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Comment Re:How about this (Score 1) 654

Their magazine was also--in my opinion--a triumph of printed media. It wasn't just newsprint, it was thick, glossy paper. The pages were packed with content in new and interesting ways, and sometimes they'd try some dumb printing thing and it would flop, but at least it was interesting for a month. Wired was such a good magazine, back in the day. Honestly, it's still a good magazine now--it's just a really mediocre website. I was even subscribed to the iPad version for a long time before I realised it was a struggle to find time to read that much content from one place all at once.

I may consider subscribing to the site for $1/week...as long as I'm allowed to choose the weeks as I wish. Most weeks, I don't visit. If I want to read a story on some random week, I wouldn't object to throwing $1 their way for a week's worth of access to read a few articles.

Comment Re:Remember the NASA Wind Turbines? (Score 1) 184

Current blades are trucked in one piece (per blade) which is impressive to see. Three of them were parked on I-5 outside of Patterson, California a few months ago. There are a lot of net videos and photos which convey the scale.

Even at the current size they can't get through many highway interchanges and local intersections. The larger ones won't be able to ship in one piece at all.

Comment Remember the NASA Wind Turbines? (Score 4, Interesting) 184

NASA Wind Turbines approached this scale in the '80's. Unfortunately, this was a previously-unexplored area of aerodynamics for NASA, and they had mechanical stress and noise problems (including subsonics) and were all demolished. I think there was one near Vallejo, CA being taken down when I got to Pixar in '87, and one in Boone, NC, which famously rattled windows and doors.

The art has since improved. I took a ride to the top of the turbine at Grouse Mountain, that was fun! That's the only one I have heard of where you can actually get to see it from the top.

Comment Starting out with the wrong assumptions (Score 2) 165

This is starting out with the wrong assumptions.

Design a brick system that can be produced with 3-D printers, and will hold together when fabricated within the tolerances of an SLA printer. Forget FDM, it's too low precision and SLA is already achieving an equal or lower cost of manufacture compared with FDM.

LEGO is manufactured to astonishingly high precision, but I am not convinced that this is the only way to make a brick system.

Comment Re:Dogma is dogma... (Score 1) 510

You've proven my point:

You start with a strawman

You claim evolution has happened (nope, hasn't happened, evolution requires life to spontaneously come into existence from inert substances and complex, multipart structures to appear instantly) - mutation has happened, evolution has not.

You claim theory is fact.

Darwin most certainly DID mention flaws in this theory, including the eye.

The point of my comment about 150 years is that research has shown the PROBABILITY of evolution to be increasingly lessening. Specific shape of the universe, relatively small variability of environment, etc. all combine to lessen chance of random occurrence.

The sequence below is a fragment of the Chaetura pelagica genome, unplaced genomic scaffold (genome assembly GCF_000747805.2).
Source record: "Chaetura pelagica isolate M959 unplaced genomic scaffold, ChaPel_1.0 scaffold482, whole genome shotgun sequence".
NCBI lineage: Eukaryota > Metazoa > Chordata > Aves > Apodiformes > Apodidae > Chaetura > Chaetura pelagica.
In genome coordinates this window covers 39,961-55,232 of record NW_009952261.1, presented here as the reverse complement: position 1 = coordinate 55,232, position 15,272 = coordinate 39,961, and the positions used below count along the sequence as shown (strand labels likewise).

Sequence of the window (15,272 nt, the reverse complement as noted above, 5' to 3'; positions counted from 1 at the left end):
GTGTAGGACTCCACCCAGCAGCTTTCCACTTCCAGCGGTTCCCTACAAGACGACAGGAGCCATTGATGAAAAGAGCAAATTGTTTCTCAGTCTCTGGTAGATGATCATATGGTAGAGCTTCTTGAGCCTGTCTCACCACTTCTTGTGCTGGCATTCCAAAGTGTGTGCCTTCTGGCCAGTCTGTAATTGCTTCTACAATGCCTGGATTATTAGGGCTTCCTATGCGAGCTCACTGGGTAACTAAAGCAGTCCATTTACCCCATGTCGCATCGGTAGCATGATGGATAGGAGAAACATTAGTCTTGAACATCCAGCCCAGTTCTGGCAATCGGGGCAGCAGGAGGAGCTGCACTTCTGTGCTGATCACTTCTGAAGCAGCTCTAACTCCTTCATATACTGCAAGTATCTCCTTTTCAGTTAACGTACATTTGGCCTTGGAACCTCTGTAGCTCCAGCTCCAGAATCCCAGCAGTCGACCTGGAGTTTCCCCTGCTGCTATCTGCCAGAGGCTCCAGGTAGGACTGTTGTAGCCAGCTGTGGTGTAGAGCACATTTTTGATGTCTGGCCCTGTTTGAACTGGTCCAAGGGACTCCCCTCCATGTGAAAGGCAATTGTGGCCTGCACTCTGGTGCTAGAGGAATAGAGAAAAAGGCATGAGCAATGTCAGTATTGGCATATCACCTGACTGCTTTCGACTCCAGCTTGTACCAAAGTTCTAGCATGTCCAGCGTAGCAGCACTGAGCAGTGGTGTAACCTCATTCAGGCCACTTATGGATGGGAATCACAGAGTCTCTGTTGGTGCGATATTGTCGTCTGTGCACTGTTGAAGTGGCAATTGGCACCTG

You claim lack of knowledge of a lifeform is proof of evolution.

You're twisting science into realm in which it is inapplicable and misusing the concepts. Too bad for you.

The end of my statement was illustrating the limits of science. The statement was paradox, that's all it was. You didn't recognize that.

Comment Re:EMACS Memory Footprint? (Score 1) 133

We do most of our building through a build system, so I set up some compile commands to even do all my building in emacs so I can correct the errors straight from the build log. I've switched VS to an emacs key layout, but it still does weird things sometimes, so I gave up trying to square that circle.

I've spent a lot of time customizing my emacs setup, which I know some people think is a waste of time, but I like the intellectual stimulation of programming in a completely different language and learning elisp. It's definitely not the fastest way to do things, but I think it's good for programmers to solve problems like that from time to time. I've learned how to manipulate buffers and frames (emacs handles frames really badly, BTW--you end up having to write an obnoxious amount of handling code if you want to make sure that things are opened and closed the way you want), I've written major and minor modes, learned how to monitor processes and compilations...it's still amazing to me that using nothing but the editor and the built-in language that I can do so many things without diving into any source code.

(I think you can probably do that command line thing you're talking about--you'd just have to a wrapper around all the commands you want to call, wouldn't you? The emacs specific stack exchange probably has an answer for you, if you haven't checked it already.)

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